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We’re releasing an analysis showing that since 2012 the amount of compute needed to train a neural net to the same performance on ImageNet 1 classification has been decreasing by a factor of 2 every 16 months. Compared to 2012, it now takes 44 times less compute to train a neural network to the level of AlexNet 2 (by contrast, Moore’s Law 3 would yield an 11x cost improvement over this period). Our results suggest that for AI tasks with high levels of recent investment, algorithmic progress has yielded more gains than classical hardware efficiency.Read Paper
Algorithmic improvement is a key factor driving the advance of AI. It’s important to search for measures that shed light on overall algorithmic progress, even though it’s harder than measuring such trends in compute. 4
Algorithmic efficiency can be defined as reducing the compute needed to train a specific capability. Efﬁciency is the primary way we measure algorithmic progress on classic computer science problems like sorting. Efficiency gains on traditional problems like sorting are more straightforward to measure than in ML because they have a clearer measure of task difficulty. 
However, we can apply the efficiency lens to machine learning by holding performance constant. Efficiency trends can be compared across domains like DNA sequencing17 (10-month doubling), solar energy18 (6-year doubling), and transistor density3 (2-year doubling).
We are standardizing OpenAI’s deep learning framework on PyTorch. In the past, we implemented projects in many frameworks depending on their relative strengths. We’ve now chosen to standardize to make it easier for our team to create and share optimized implementations of our models.Browse Microscope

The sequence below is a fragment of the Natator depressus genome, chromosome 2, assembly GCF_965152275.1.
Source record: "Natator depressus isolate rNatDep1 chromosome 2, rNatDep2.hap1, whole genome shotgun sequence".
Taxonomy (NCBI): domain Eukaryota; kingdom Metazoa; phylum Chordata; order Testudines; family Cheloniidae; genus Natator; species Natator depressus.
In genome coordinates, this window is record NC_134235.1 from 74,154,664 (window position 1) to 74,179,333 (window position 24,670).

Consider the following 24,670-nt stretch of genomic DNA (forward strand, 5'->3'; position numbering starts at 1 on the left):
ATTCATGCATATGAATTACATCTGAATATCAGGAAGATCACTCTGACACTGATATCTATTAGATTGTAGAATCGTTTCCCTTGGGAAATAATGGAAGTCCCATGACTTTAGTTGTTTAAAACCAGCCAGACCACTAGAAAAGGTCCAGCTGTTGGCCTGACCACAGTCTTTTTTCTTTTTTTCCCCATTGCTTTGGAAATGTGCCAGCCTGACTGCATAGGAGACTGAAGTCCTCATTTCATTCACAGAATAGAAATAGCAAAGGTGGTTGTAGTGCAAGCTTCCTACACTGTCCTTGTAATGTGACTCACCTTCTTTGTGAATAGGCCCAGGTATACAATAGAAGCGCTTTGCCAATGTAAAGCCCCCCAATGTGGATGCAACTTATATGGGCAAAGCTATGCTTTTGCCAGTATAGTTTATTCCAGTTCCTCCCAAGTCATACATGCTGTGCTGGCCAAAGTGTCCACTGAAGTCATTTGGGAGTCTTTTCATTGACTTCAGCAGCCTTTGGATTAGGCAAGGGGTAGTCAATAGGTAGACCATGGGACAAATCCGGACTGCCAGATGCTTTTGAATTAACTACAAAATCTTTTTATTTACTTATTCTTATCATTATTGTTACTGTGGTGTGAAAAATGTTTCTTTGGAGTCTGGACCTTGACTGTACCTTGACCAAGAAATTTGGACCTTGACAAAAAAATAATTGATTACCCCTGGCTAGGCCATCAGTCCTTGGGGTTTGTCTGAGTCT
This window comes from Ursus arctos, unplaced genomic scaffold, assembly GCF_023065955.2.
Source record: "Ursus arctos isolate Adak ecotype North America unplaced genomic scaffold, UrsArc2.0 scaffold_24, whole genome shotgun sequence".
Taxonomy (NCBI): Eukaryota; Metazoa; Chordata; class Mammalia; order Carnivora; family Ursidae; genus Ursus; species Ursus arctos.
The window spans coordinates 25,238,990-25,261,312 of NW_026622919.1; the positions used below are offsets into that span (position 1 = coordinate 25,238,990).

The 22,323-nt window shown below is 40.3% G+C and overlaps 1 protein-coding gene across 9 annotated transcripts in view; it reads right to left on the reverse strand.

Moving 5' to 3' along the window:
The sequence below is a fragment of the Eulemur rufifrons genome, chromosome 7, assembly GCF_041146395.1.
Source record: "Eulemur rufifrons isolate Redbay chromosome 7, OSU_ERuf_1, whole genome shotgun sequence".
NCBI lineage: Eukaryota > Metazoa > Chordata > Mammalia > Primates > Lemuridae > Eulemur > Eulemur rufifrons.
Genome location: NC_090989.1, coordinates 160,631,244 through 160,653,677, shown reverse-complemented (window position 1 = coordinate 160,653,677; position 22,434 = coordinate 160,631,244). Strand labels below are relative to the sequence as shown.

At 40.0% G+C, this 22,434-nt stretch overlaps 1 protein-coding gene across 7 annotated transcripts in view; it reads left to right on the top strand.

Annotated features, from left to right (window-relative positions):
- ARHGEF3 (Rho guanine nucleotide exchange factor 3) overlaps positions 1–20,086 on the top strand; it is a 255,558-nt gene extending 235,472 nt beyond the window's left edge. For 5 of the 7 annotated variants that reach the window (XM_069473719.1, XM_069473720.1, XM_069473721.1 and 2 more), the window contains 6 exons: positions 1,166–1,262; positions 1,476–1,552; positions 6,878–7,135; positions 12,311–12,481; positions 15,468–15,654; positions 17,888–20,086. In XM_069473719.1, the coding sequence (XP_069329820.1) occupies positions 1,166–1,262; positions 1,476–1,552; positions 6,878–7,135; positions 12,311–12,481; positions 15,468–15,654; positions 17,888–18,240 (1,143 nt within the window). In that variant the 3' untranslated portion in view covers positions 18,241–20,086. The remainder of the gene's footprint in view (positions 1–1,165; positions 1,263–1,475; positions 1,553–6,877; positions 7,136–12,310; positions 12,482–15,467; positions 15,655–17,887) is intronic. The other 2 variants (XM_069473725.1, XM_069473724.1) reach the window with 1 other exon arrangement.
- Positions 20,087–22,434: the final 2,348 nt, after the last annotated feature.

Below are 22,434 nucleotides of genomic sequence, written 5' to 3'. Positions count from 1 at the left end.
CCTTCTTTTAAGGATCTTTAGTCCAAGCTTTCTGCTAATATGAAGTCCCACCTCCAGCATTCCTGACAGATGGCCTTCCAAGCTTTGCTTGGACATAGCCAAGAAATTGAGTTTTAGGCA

$ pip install procgen # install $ python -m procgen.interactive --env-name starpilot # human $ python <<EOF # random AI agent import gym env = gym.make('procgen:procgen-coinrun-v0') obs = env.reset() while True: obs, rew, done, info = env.step(env.action_space.sample()) env.render() if done: break EOF
We’ve designed all Procgen environments to satisfy the following criteria:
High Diversity: Environment generation logic is given maximal freedom, subject to basic design constraints. The diversity in the resulting level distributions presents agents with meaningful generalization challenges.
Fast Evaluation: Environment difficulty is calibrated such that baseline agents make significant progress after training for 200M timesteps. Moreover, the environments are optimized to perform thousands of steps per second on a single CPU core, enabling a fast experimental pipeline.
Tunable Difficulty: All environments support two well-calibrated difficulty settings: easy and hard. While we report results using the hard difficulty setting, we make the easy difficulty setting available for those with limited access to compute power. Easy environments require approximately an eighth of the resources to train.
Emphasis on Visual Recognition and Motor Control: In keeping with precedent, environments mimic the style of many Atari and Gym Retro games. Performing well primarily depends on identifying key assets in the observation space and enacting appropriate low level motor responses.
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